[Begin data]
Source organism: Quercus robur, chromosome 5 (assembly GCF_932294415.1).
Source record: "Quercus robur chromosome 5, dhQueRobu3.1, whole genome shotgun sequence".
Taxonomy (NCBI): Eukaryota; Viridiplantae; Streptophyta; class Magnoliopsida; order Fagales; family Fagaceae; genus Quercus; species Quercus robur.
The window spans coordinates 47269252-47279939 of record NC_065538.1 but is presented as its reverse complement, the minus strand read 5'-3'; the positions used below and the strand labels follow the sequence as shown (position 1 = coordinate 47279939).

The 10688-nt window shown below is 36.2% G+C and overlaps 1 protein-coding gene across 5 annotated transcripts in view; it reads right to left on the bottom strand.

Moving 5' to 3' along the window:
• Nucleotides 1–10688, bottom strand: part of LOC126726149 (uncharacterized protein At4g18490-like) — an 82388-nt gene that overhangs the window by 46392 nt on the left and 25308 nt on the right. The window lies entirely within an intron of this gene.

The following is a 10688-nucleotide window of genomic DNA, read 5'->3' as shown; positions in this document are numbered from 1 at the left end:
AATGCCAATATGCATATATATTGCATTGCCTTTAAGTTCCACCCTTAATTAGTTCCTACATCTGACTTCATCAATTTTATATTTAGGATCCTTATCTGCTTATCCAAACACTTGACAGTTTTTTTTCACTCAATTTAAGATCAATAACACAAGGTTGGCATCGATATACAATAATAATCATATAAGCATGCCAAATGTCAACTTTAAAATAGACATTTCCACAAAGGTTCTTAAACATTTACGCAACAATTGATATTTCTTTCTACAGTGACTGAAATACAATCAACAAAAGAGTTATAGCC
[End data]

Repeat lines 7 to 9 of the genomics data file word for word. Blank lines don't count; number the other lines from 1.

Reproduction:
• Nucleotides 1–10688, bottom strand: part of LOC126726149 (uncharacterized protein At4g18490-like) — an 82388-nt gene that overhangs the window by 46392 nt on the left and 25308 nt on the right. The window lies entirely within an intron of this gene.

The following is a 10688-nucleotide window of genomic DNA, read 5'->3' as shown; positions in this document are numbered from 1 at the left end:
AATGCCAATATGCATATATATTGCATTGCCTTTAAGTTCCACCCTTAATTAGTTCCTACATCTGACTTCATCAATTTTATATTTAGGATCCTTATCTGCTTATCCAAACACTTGACAGTTTTTTTTCACTCAATTTAAGATCAATAACACAAGGTTGGCATCGATATACAATAATAATCATATAAGCATGCCAAATGTCAACTTTAAAATAGACATTTCCACAAAGGTTCTTAAACATTTACGCAACAATTGATATTTCTTTCTACAGTGACTGAAATACAATCAACAAAAGAGTTATAGCC